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Beirut explosion: US President Donald Trump to join international aid conference call for Lebanon on Sunday

Trump and Macron spoke by phone and "expressed their deep sadness over the loss of life and devastation in Beirut," White House spokesman Judd Deere said in a statement.

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Beirut explosion: US President Donald Trump to join international aid conference call for Lebanon on Sunday
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In the wake of a massive blast at Beirut port that killed 154 people and injured nearly 4,000, US President Donald Trump has said  that he will join a conference call with Lebanon`s president and other world leaders on Sunday to discuss aid to Lebanon.

"We will be having a conference call on Sunday with President Macron, leaders of Lebanon, and leaders from various other parts of the world. Everyone wants to help!" Trump tweeted.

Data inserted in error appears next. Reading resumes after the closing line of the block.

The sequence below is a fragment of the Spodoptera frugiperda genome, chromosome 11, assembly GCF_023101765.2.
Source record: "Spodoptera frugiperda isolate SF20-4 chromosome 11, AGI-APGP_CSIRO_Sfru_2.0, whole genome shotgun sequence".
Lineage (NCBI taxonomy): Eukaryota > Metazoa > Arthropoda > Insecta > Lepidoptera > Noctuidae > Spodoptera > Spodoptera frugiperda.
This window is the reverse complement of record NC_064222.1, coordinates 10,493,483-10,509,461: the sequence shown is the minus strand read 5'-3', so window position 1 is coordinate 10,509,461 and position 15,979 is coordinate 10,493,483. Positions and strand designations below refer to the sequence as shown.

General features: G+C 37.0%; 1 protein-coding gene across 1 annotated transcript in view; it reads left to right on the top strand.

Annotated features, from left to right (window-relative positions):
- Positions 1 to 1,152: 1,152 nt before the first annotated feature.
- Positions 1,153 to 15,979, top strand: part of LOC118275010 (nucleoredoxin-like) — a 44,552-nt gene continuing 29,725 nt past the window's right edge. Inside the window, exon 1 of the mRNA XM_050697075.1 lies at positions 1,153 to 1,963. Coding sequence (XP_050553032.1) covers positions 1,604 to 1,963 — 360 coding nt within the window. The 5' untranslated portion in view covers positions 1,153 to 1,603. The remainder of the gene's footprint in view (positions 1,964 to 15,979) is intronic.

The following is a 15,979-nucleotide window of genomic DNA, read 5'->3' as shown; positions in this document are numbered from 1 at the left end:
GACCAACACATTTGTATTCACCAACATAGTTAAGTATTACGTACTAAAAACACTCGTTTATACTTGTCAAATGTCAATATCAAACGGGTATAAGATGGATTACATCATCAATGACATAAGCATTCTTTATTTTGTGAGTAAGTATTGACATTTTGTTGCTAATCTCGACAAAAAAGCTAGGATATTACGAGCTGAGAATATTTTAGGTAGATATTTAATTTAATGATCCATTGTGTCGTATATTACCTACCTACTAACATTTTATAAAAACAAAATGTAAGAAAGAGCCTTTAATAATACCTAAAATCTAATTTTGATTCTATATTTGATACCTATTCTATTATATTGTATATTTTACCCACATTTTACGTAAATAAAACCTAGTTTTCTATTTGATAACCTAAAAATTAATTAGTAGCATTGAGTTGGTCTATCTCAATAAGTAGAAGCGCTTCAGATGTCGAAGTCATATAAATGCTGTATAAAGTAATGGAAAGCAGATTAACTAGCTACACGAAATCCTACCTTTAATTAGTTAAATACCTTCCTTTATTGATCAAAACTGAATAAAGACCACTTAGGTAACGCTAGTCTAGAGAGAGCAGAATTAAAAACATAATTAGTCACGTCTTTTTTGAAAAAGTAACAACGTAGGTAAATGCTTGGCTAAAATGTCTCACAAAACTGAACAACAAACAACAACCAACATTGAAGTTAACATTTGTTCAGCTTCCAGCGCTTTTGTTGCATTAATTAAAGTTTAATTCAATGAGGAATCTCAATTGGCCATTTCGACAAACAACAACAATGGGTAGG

Trump and Macron spoke by phone and "expressed their deep sadness over the loss of life and devastation in Beirut," White House spokesman Judd Deere said in a statement.

Trump also said that three large US aircraft were on their way to Lebanon to deliver supplies and personnel.  

Senior Trump administration officials have held meetings to mull over assistance measures to the devastated city. Moreover, the US Agency for International Development on Friday said it would provide more than $15 million in assistance, including food aid for 50,000 people for three months.

France and other countries too have immediately provided assistance to Lebanon including doctors, food, health equipments.

The US investigative agencies are not ruling out the possibility that the blast could beendeliberately triggered. 

According to the Lebanese authorities, the blast was caused by improper storage of 2,750 tonnes of ammonium nitrate. The potential explosive had been stored for six years at the port without safety measures.

President Michel Aoun said the government was "determined to investigate and expose what happened as soon as possible, to hold the responsible and the negligent accountable, and to sanction them with the most severe punishment."

The blast was so powerful that it rattled windows on the Mediterranean island of Cyprus, about 100 miles (160 km) away, reports said. 

The blast was the most powerful ever to rip through Beirut, a city still scarred by civil war three decades ago and reeling from an economic meltdown and a surge in coronavirus infections.

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